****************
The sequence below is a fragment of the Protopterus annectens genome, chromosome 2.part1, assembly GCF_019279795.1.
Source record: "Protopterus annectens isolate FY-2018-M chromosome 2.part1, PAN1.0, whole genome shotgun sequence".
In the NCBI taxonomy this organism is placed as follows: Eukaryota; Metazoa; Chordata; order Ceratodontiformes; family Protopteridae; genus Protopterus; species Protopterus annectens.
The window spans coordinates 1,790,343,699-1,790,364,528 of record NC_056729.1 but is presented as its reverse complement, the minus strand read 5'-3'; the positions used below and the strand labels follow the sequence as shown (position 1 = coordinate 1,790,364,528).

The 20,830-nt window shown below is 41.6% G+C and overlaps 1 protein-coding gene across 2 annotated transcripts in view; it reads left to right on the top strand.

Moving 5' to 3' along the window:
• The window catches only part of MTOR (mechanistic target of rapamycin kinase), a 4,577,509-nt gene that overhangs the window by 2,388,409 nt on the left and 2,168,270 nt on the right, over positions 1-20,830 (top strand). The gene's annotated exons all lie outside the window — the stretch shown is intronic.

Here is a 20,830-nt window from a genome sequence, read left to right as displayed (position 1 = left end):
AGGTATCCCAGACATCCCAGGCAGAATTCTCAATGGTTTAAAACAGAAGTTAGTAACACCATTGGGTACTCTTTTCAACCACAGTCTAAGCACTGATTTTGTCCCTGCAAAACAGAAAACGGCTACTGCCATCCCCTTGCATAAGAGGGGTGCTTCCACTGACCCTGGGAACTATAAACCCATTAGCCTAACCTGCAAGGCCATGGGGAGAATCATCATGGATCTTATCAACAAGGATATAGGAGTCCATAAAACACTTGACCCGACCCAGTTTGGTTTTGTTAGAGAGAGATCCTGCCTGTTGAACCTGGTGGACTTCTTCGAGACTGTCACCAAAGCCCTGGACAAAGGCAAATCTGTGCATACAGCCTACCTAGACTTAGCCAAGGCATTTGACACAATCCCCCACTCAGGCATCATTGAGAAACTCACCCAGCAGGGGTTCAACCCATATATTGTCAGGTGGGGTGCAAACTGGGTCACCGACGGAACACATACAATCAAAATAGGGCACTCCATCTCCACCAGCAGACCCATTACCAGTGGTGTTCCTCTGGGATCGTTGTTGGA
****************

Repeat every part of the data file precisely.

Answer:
The sequence below is a fragment of the Protopterus annectens genome, chromosome 2.part1, assembly GCF_019279795.1.
Source record: "Protopterus annectens isolate FY-2018-M chromosome 2.part1, PAN1.0, whole genome shotgun sequence".
In the NCBI taxonomy this organism is placed as follows: Eukaryota; Metazoa; Chordata; order Ceratodontiformes; family Protopteridae; genus Protopterus; species Protopterus annectens.
The window spans coordinates 1,790,343,699-1,790,364,528 of record NC_056729.1 but is presented as its reverse complement, the minus strand read 5'-3'; the positions used below and the strand labels follow the sequence as shown (position 1 = coordinate 1,790,364,528).

The 20,830-nt window shown below is 41.6% G+C and overlaps 1 protein-coding gene across 2 annotated transcripts in view; it reads left to right on the top strand.

Moving 5' to 3' along the window:
• The window catches only part of MTOR (mechanistic target of rapamycin kinase), a 4,577,509-nt gene that overhangs the window by 2,388,409 nt on the left and 2,168,270 nt on the right, over positions 1-20,830 (top strand). The gene's annotated exons all lie outside the window — the stretch shown is intronic.

Here is a 20,830-nt window from a genome sequence, read left to right as displayed (position 1 = left end):
AGGTATCCCAGACATCCCAGGCAGAATTCTCAATGGTTTAAAACAGAAGTTAGTAACACCATTGGGTACTCTTTTCAACCACAGTCTAAGCACTGATTTTGTCCCTGCAAAACAGAAAACGGCTACTGCCATCCCCTTGCATAAGAGGGGTGCTTCCACTGACCCTGGGAACTATAAACCCATTAGCCTAACCTGCAAGGCCATGGGGAGAATCATCATGGATCTTATCAACAAGGATATAGGAGTCCATAAAACACTTGACCCGACCCAGTTTGGTTTTGTTAGAGAGAGATCCTGCCTGTTGAACCTGGTGGACTTCTTCGAGACTGTCACCAAAGCCCTGGACAAAGGCAAATCTGTGCATACAGCCTACCTAGACTTAGCCAAGGCATTTGACACAATCCCCCACTCAGGCATCATTGAGAAACTCACCCAGCAGGGGTTCAACCCATATATTGTCAGGTGGGGTGCAAACTGGGTCACCGACGGAACACATACAATCAAAATAGGGCACTCCATCTCCACCAGCAGACCCATTACCAGTGGTGTTCCTCTGGGATCGTTGTTGGA